Solar Terrestrial Activity Report

Last major update issued on July 22, 2006 at 05:15 UTC.

[Solar and geomagnetic data - last month (updated daily)]
[Solar wind and electron fluence charts (updated daily)]
[Solar cycles 21-23 (last update July 19, 2006)]
[Solar cycles 1-20]
[Graphical comparison of cycles 21, 22 and 23 (last update July 19, 2006)]
[Graphical comparison of cycles 2, 10, 13, 17, 20 and 23 (last update July 19, 2006)]
[Historical solar and geomagnetic data charts 1954-2005 (last update March 3, 2006)]
[Archived reports (last update July 9, 2006)]

Recent activity

The geomagnetic field was inactive to very quiet on July 21. Solar wind speed ranged between 270 and 281 km/s (all day average 273 km/s - decreasing 10 km/s from the previous day).

Solar flux measured at 20h UTC on 2.8 GHz was 72.6. The planetary A index was 2 (STAR Ap - based on the mean of three hour interval ap indices: 2.3).
Three hour interval K indices: 10001011 (planetary), 10000003 (Boulder).

The background x-ray flux is at the class A5 level.

At midnight the visible solar disk was spotless. The solar flare activity level was very low. No C class events were recorded during the day. An active region at the east limb should soon rotate into view. This region could produce C flares.

Coronal mass ejections (CMEs)

July 19 and 21: No partly or fully Earth directed CMEs were detected in LASCO imagery.
July 20: A partial halo CME was observed after noon as a result of the eruption of a large filament in the southeast quadrant.

Coronal holes

Coronal hole history (since late October 2002)
Compare today's report to the situation one solar rotation ago: 28 days ago 27 days ago 26 days ago

A recurrent trans equatorial coronal hole (CH232) was in an Earth facing location on July 21-22. This coronal hole has decayed substantially over the past two solar rotations and is currently poorly defined.

Processed SOHO/EIT 284 image at 01:06 UTC on July 22. The darkest areas on the solar disk are likely coronal holes.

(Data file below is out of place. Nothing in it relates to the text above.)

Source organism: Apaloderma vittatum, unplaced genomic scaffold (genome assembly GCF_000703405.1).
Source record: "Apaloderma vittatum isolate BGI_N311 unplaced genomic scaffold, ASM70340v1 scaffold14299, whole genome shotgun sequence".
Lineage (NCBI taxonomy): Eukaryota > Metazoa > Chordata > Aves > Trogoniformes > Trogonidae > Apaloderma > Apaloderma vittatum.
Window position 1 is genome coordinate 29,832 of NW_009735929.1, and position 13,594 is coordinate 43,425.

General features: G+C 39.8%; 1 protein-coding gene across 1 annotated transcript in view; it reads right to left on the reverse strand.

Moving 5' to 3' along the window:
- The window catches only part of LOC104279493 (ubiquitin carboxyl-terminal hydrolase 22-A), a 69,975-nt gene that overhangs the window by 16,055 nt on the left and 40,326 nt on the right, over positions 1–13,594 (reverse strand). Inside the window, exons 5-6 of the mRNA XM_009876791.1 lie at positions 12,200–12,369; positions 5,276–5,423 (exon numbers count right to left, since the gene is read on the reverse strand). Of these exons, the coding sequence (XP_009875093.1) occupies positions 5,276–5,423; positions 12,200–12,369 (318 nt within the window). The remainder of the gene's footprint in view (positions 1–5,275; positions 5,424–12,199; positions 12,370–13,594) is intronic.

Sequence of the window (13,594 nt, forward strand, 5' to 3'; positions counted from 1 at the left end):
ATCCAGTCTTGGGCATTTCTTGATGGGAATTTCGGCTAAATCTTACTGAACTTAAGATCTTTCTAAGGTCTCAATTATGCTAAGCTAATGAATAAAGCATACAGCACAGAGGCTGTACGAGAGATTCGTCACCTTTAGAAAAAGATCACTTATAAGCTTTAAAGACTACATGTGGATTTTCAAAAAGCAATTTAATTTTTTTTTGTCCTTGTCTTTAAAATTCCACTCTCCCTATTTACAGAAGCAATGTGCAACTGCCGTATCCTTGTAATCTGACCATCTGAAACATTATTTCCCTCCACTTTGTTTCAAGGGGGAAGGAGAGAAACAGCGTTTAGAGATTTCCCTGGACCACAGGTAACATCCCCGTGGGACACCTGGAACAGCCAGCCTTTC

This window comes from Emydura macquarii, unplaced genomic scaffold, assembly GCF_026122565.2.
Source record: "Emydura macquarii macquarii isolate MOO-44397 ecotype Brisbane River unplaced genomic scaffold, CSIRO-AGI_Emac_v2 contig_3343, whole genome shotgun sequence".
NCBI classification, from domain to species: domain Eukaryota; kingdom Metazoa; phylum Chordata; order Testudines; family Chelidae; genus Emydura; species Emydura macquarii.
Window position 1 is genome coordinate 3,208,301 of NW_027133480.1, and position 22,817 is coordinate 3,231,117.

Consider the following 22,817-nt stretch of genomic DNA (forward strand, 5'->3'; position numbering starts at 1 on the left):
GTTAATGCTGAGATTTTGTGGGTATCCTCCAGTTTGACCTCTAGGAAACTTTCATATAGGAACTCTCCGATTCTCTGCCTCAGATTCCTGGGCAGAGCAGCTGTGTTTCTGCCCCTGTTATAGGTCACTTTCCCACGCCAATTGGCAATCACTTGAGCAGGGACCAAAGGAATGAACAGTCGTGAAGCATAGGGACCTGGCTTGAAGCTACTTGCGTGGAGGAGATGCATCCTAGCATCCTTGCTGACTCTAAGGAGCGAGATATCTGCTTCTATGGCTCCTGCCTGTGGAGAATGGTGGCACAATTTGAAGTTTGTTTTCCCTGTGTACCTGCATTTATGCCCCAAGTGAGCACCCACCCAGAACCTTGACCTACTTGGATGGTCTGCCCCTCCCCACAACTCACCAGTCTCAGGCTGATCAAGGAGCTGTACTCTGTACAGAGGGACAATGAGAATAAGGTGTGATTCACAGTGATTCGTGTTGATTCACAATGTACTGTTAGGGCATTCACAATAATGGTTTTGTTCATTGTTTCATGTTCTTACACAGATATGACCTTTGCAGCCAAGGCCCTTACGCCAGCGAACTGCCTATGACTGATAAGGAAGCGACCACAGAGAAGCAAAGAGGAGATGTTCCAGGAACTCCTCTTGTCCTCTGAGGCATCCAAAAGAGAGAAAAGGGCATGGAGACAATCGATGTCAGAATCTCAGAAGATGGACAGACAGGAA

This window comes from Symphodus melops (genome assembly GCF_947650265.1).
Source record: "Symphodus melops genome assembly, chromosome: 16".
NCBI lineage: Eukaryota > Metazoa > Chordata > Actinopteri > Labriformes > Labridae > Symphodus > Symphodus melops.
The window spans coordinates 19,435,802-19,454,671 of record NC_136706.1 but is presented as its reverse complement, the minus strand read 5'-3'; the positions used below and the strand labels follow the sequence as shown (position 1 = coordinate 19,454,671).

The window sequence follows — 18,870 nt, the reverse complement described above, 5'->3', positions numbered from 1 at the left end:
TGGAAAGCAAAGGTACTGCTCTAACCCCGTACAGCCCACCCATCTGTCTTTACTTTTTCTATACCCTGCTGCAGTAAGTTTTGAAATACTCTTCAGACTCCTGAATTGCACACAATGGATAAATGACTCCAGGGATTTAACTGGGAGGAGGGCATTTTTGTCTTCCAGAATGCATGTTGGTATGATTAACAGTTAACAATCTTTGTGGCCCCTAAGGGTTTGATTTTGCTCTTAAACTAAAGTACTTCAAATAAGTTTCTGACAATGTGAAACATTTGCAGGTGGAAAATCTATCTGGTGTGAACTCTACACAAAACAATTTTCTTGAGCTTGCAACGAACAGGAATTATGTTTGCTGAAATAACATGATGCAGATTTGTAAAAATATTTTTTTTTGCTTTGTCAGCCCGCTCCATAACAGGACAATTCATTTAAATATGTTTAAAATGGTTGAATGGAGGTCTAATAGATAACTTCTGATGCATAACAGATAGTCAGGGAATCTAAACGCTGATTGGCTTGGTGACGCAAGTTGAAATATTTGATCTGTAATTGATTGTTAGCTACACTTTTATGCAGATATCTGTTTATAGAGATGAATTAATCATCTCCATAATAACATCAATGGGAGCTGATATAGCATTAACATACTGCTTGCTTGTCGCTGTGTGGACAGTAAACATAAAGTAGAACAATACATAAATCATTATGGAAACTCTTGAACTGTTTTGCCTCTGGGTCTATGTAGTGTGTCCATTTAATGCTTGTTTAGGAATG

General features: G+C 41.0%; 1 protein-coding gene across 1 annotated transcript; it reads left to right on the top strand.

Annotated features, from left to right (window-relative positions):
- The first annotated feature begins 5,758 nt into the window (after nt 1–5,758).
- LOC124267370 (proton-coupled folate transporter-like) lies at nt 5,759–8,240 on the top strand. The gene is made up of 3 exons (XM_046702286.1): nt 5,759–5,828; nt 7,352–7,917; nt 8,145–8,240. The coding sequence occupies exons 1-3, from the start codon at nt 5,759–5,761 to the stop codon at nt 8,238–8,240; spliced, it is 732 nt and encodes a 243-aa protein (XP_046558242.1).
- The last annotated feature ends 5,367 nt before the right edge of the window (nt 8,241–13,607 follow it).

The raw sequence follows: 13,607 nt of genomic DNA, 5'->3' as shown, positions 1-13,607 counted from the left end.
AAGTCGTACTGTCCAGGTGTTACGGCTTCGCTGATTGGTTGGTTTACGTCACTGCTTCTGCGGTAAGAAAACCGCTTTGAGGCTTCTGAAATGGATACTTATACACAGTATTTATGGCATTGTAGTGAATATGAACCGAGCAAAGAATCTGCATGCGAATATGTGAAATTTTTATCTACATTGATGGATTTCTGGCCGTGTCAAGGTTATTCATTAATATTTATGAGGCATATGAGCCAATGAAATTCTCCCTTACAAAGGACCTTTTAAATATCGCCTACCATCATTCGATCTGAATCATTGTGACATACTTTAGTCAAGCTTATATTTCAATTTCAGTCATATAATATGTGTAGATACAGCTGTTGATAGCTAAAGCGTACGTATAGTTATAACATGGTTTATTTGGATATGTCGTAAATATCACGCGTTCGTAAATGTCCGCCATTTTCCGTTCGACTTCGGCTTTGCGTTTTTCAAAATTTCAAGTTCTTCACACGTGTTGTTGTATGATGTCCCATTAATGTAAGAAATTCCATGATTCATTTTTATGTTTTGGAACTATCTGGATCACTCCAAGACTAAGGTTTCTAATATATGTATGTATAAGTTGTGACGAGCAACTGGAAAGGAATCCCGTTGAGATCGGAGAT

The geomagnetic field is expected to be quiet on July 22. The CME observed on July 20 could reach Earth during the latter half of July 23 or on July 24and cause unsettled to active conditions. A low speed stream from CH232 could influence the geomasgnetic field on July 24-26 resulting in some unsettled intervals.

Coronal holes (1) Coronal mass ejections (2) M and X class flares (3)

1) Effects from a coronal hole could reach Earth within the next 5 days. When the high speed stream has arrived the color changes to green.
2) Effects from a CME are likely to be observed at Earth within 96 hours.
3) There is a possibility of either M or X class flares within the next 48 hours.

Green: 0-20% probability, Yellow: 20-60% probability, Red: 60-100% probability.


Long distance low and medium frequency (below 2 MHz) propagation along east-west paths over high and upper middle latitudes is poor. Propagation on long distance northeast-southwest paths is fair to good. The MW band was monitored after 01h UTC. An intense thunderstorm over France prevented listening to the weaker signals and the antenna pointed to the southwest. After LSR strong signals were noted from a number of stations in the Buenos Aires area. 720, 850, 950, 1190, 1270 and 1450 were all unusually clear. Some stations from Brazil had good signals as well, most of those stations are located in or near São Paulo. Signals from North America were weaker compared to the previous day, probably because of the more southward interplanetary magnetic field. Lots of carriers were noted on the NW EWE.

Active solar regions (Recent map)

Compare to the previous day's image.

Data for all numbered solar regions according to the Solar Region Summary provided by NOAA/SEC. Comments are my own, as is the STAR spot count (spots observed at or inside a few hours before midnight) and data for regions not numbered by SEC or where SEC has observed no spots. SEC active region numbers in the table below and in the active region map above are the historic SEC/USAF numbers.

Active region Date numbered SEC
Location at midnight Area Classification Comment
10900 2006.07.14 2   S06W52 0010 BXO spotless
Total spot count: 2 0  
SSN: 12 0  

Monthly solar cycle data

Month Average solar
flux at Earth
International sunspot number Smoothed sunspot number
2000.04 184.2 125.5 120.8
cycle 23 sunspot max.
2000.07 202.3 170.1 119.8
2001.12 235.1 132.2 114.6 (-0.9)
2005.05 99.3 42.7 28.9 (-2.7)
2005.06 93.7 39.3 28.8 (-0.1)
2005.07 96.4 40.1 29.1 (+0.3)
2005.08 90.5 36.4 27.4 (-1.7)
2005.09 91.1 21.9 25.8 (-1.6)
2005.10 77.0 8.5 25.5 (-0.3)
2005.11 86.3 18.0 24.9 (-0.6)
2005.12 90.7 41.2 23.0 (-1.9)
2006.01 83.4 15.4 (20.7 predicted, -2.3)
2006.02 76.5 4.7 (18.2 predicted, -2.5)
2006.03 75.4 10.8 (16.4 predicted, -1.8)
2006.04 89.0 30.2 (15.7 predicted, -0.7)
2006.05 80.9 22.2 (14.9 predicted, -0.8)
2006.06 76.5 13.9 (12.7 predicted, -2.2)
2006.07 76.3 (1) 16.7 (2) (11.3 predicted, -1.4)

1) Running average based on the daily 20:00 UTC observed solar flux value at 2800 MHz.
2) Unofficial, accumulated value based on the Boulder (NOAA/SEC) sunspot number. The official international sunspot number is typically 30-50% lower.

This report has been prepared by Jan Alvestad. It is based partly on my own observations and analysis, and partly on data from some of these solar data sources. All time references are to the UTC day. Comments and suggestions are always welcome.

[DX-Listeners' Club]